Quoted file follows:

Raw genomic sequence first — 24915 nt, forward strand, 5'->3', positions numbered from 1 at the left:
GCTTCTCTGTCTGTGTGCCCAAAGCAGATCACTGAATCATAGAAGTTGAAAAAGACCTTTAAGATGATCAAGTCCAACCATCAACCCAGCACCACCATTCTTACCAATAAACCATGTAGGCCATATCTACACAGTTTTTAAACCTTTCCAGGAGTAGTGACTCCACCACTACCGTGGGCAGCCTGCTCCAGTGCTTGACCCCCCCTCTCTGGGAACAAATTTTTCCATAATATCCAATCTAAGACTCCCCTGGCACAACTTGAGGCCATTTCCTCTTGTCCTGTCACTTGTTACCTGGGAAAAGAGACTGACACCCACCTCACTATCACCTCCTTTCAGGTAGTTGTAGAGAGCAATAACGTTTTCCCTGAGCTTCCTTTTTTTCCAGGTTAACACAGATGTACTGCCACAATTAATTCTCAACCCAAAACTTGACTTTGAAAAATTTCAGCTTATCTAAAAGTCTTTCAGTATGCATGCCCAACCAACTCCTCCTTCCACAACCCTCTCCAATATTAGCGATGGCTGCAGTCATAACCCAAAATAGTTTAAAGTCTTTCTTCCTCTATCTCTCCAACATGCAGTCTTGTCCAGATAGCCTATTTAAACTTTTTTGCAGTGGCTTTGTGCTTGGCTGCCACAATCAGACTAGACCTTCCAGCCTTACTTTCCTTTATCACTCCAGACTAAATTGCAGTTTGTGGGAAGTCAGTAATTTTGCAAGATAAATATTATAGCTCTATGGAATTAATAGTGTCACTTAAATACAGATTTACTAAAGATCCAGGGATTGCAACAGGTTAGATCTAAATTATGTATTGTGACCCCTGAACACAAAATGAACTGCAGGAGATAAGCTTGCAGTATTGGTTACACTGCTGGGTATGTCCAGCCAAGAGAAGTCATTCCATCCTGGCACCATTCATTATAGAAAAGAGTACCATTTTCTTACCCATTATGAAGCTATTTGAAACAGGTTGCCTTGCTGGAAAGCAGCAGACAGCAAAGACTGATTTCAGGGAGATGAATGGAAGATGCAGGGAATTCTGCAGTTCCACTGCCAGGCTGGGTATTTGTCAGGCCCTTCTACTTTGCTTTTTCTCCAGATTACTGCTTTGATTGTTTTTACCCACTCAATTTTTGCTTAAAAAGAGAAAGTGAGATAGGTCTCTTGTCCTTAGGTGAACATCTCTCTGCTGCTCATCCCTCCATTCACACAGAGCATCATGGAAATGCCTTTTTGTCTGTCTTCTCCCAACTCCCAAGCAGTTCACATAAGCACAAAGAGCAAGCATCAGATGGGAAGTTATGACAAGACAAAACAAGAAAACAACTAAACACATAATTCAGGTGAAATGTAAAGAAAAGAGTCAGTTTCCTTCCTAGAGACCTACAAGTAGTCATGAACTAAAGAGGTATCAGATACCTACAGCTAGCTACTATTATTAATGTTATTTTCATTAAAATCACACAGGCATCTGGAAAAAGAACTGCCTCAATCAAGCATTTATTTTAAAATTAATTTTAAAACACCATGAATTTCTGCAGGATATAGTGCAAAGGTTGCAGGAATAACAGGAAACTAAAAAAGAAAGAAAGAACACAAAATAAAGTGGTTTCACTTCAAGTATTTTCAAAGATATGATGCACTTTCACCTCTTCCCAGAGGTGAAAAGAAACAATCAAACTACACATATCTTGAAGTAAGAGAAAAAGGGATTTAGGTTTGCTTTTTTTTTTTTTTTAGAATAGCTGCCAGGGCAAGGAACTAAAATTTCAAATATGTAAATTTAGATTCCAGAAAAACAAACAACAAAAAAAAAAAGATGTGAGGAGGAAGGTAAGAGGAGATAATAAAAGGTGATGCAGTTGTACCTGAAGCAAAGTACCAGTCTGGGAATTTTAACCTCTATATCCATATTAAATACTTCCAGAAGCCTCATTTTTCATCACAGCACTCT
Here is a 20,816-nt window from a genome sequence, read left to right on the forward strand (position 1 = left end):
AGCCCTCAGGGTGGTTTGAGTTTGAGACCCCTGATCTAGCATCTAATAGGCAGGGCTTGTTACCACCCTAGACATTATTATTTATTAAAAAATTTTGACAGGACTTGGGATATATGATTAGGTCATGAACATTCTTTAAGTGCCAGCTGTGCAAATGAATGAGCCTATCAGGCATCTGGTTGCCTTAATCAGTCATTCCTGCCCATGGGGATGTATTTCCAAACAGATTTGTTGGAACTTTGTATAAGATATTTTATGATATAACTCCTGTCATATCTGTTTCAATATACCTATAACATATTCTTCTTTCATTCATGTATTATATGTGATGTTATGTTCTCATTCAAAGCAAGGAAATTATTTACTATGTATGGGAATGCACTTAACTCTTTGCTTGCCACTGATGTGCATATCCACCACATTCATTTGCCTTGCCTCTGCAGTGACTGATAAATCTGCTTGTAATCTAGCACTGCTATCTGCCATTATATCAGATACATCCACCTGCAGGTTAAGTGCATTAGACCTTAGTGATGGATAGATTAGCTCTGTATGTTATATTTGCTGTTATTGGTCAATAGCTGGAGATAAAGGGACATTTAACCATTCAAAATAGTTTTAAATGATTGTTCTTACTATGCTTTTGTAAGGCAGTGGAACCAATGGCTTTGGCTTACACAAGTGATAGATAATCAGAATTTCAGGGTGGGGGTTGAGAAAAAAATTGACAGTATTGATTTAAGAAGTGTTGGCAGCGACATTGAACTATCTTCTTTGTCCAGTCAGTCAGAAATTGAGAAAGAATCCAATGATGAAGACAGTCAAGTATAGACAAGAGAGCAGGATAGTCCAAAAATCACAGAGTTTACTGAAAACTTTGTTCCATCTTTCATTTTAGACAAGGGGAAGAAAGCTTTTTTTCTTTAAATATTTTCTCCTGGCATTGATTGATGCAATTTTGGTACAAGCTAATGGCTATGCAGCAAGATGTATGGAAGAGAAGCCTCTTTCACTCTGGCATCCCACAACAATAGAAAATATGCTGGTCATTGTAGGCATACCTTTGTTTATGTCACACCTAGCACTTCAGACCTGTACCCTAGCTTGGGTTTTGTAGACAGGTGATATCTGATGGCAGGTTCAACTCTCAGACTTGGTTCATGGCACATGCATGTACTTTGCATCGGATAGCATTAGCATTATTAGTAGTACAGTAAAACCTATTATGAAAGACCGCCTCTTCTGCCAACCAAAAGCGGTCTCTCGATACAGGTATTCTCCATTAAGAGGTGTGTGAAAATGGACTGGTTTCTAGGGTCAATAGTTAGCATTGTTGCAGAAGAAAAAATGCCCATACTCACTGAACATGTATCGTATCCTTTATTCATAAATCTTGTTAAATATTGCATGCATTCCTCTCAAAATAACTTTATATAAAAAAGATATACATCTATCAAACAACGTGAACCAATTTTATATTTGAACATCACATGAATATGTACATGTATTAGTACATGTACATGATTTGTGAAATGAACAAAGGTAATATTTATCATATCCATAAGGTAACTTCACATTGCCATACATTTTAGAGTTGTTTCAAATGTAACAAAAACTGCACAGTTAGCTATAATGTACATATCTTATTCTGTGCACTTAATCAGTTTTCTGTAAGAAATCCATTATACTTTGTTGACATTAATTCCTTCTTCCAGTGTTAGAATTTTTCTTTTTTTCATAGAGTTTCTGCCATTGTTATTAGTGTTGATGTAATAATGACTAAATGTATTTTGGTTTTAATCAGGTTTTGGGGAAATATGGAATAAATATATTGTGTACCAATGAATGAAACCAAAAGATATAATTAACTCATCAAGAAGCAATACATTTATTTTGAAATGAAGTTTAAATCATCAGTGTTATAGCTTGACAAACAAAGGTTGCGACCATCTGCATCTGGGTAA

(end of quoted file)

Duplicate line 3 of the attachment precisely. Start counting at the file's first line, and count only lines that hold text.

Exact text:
Here is a 20,816-nt window from a genome sequence, read left to right on the forward strand (position 1 = left end):